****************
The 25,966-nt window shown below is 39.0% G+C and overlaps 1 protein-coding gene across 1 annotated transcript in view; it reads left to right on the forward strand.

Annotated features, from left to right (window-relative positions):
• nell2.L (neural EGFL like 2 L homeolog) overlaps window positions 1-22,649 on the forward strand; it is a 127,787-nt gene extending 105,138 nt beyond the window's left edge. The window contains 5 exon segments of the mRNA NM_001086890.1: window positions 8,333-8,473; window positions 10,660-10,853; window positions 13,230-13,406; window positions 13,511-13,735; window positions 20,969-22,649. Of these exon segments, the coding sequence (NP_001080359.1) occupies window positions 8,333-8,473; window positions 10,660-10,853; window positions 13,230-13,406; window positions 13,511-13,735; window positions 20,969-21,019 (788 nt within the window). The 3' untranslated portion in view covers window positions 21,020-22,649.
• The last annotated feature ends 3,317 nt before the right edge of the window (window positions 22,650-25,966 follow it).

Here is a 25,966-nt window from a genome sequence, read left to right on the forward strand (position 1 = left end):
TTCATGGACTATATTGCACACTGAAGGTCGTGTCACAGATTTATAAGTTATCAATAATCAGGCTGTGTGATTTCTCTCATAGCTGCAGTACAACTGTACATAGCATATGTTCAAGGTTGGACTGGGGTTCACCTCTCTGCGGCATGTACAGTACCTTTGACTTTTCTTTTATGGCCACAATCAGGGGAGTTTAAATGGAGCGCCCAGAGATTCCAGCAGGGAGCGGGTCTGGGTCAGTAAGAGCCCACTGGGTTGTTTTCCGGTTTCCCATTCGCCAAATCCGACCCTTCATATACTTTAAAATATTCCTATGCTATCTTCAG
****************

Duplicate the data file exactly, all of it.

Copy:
The 25,966-nt window shown below is 39.0% G+C and overlaps 1 protein-coding gene across 1 annotated transcript in view; it reads left to right on the forward strand.

Annotated features, from left to right (window-relative positions):
• nell2.L (neural EGFL like 2 L homeolog) overlaps window positions 1-22,649 on the forward strand; it is a 127,787-nt gene extending 105,138 nt beyond the window's left edge. The window contains 5 exon segments of the mRNA NM_001086890.1: window positions 8,333-8,473; window positions 10,660-10,853; window positions 13,230-13,406; window positions 13,511-13,735; window positions 20,969-22,649. Of these exon segments, the coding sequence (NP_001080359.1) occupies window positions 8,333-8,473; window positions 10,660-10,853; window positions 13,230-13,406; window positions 13,511-13,735; window positions 20,969-21,019 (788 nt within the window). The 3' untranslated portion in view covers window positions 21,020-22,649.
• The last annotated feature ends 3,317 nt before the right edge of the window (window positions 22,650-25,966 follow it).

Here is a 25,966-nt window from a genome sequence, read left to right on the forward strand (position 1 = left end):
TTCATGGACTATATTGCACACTGAAGGTCGTGTCACAGATTTATAAGTTATCAATAATCAGGCTGTGTGATTTCTCTCATAGCTGCAGTACAACTGTACATAGCATATGTTCAAGGTTGGACTGGGGTTCACCTCTCTGCGGCATGTACAGTACCTTTGACTTTTCTTTTATGGCCACAATCAGGGGAGTTTAAATGGAGCGCCCAGAGATTCCAGCAGGGAGCGGGTCTGGGTCAGTAAGAGCCCACTGGGTTGTTTTCCGGTTTCCCATTCGCCAAATCCGACCCTTCATATACTTTAAAATATTCCTATGCTATCTTCAG